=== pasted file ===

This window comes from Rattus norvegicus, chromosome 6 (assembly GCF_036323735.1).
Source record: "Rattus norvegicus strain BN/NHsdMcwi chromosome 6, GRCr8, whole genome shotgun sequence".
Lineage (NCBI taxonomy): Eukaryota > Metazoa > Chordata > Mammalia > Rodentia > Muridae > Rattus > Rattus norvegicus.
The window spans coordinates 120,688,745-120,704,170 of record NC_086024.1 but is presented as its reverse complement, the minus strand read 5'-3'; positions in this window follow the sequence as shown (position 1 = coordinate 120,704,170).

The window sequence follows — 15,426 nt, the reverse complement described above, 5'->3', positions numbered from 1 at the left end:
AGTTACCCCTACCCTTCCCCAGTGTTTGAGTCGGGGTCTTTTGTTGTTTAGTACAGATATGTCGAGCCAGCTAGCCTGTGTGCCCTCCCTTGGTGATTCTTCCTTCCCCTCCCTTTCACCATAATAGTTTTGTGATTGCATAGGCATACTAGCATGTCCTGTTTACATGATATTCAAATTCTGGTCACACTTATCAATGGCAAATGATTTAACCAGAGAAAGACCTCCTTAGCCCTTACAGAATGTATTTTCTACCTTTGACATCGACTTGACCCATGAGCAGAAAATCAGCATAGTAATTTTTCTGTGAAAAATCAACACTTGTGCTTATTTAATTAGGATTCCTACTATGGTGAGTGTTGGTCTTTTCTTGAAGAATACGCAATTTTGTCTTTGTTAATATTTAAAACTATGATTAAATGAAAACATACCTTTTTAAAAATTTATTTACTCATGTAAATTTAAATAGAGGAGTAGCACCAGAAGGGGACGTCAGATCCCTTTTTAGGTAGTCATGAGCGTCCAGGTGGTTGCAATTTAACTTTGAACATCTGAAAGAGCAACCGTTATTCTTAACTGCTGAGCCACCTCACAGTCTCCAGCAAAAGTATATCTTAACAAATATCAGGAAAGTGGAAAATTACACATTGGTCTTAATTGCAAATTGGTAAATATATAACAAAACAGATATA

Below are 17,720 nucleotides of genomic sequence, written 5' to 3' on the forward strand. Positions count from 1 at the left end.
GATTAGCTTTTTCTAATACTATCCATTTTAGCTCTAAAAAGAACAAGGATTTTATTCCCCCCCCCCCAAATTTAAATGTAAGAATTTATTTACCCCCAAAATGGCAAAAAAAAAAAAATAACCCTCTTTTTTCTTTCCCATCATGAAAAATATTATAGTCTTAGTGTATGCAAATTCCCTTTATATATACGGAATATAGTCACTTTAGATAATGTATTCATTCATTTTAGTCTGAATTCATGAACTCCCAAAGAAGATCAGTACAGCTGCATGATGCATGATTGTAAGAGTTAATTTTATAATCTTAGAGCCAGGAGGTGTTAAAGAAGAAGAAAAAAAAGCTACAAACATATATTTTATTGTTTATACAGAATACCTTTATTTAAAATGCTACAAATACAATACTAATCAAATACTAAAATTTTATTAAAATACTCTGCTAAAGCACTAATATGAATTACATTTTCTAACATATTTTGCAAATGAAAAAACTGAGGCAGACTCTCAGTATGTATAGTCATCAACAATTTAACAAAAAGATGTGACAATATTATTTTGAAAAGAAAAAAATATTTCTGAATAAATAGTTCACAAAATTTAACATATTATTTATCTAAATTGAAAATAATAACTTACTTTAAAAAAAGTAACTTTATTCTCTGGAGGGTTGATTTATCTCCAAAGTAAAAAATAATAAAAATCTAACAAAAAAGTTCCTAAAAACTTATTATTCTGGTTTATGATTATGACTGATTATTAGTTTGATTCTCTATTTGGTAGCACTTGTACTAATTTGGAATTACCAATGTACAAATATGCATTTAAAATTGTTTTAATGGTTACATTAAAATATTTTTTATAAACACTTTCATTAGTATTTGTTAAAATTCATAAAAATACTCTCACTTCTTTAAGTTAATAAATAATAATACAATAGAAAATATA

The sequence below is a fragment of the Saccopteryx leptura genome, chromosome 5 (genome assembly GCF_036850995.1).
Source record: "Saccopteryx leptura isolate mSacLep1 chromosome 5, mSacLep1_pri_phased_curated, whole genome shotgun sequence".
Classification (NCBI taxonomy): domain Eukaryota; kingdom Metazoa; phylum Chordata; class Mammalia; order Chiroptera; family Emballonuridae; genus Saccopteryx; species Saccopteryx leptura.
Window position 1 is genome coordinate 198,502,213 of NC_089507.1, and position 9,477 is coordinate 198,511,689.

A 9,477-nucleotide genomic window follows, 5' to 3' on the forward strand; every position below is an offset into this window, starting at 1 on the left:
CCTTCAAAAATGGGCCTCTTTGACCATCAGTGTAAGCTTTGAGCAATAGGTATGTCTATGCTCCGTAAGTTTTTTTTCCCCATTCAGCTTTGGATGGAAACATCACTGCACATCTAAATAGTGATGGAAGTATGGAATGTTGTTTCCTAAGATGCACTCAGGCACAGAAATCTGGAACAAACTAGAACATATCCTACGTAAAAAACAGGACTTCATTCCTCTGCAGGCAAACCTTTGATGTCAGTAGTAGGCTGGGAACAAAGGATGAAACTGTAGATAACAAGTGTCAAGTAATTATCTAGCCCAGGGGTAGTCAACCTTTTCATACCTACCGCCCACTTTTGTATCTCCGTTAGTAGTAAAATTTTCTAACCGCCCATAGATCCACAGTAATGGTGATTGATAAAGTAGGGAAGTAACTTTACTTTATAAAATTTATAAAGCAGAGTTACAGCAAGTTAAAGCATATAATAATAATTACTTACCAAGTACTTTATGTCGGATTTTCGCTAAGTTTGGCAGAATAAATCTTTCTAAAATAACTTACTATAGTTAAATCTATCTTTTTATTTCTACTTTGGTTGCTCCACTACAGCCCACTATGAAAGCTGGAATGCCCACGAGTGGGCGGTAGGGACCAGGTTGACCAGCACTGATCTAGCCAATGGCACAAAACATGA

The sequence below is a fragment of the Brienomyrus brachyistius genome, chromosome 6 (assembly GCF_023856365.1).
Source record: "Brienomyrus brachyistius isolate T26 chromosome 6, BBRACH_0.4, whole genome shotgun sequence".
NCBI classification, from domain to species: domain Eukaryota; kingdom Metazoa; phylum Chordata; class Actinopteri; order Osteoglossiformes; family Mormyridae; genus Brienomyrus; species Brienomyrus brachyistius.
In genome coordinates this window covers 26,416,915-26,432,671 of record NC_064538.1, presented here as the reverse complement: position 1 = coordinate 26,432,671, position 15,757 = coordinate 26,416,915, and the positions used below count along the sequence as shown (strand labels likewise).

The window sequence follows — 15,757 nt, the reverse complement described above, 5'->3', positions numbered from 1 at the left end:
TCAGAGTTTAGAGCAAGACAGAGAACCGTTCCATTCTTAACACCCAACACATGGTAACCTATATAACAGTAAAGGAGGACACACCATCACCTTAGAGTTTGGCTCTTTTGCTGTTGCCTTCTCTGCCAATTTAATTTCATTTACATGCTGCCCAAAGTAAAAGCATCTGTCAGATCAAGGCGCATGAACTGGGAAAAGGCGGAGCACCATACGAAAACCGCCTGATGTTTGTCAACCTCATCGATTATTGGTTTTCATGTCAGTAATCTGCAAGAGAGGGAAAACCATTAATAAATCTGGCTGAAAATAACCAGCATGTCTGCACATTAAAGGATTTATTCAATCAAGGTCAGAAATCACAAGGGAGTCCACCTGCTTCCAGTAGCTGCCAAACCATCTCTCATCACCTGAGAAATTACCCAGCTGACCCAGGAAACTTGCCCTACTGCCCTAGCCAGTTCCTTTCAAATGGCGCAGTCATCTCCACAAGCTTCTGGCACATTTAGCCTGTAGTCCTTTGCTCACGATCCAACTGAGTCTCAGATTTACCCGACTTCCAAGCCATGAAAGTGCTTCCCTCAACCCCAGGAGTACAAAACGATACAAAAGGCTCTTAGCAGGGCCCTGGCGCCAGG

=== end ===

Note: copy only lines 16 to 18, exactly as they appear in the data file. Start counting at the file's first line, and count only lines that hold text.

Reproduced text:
Source record: "Brienomyrus brachyistius isolate T26 chromosome 6, BBRACH_0.4, whole genome shotgun sequence".
NCBI classification, from domain to species: domain Eukaryota; kingdom Metazoa; phylum Chordata; class Actinopteri; order Osteoglossiformes; family Mormyridae; genus Brienomyrus; species Brienomyrus brachyistius.
In genome coordinates this window covers 26,416,915-26,432,671 of record NC_064538.1, presented here as the reverse complement: position 1 = coordinate 26,432,671, position 15,757 = coordinate 26,416,915, and the positions used below count along the sequence as shown (strand labels likewise).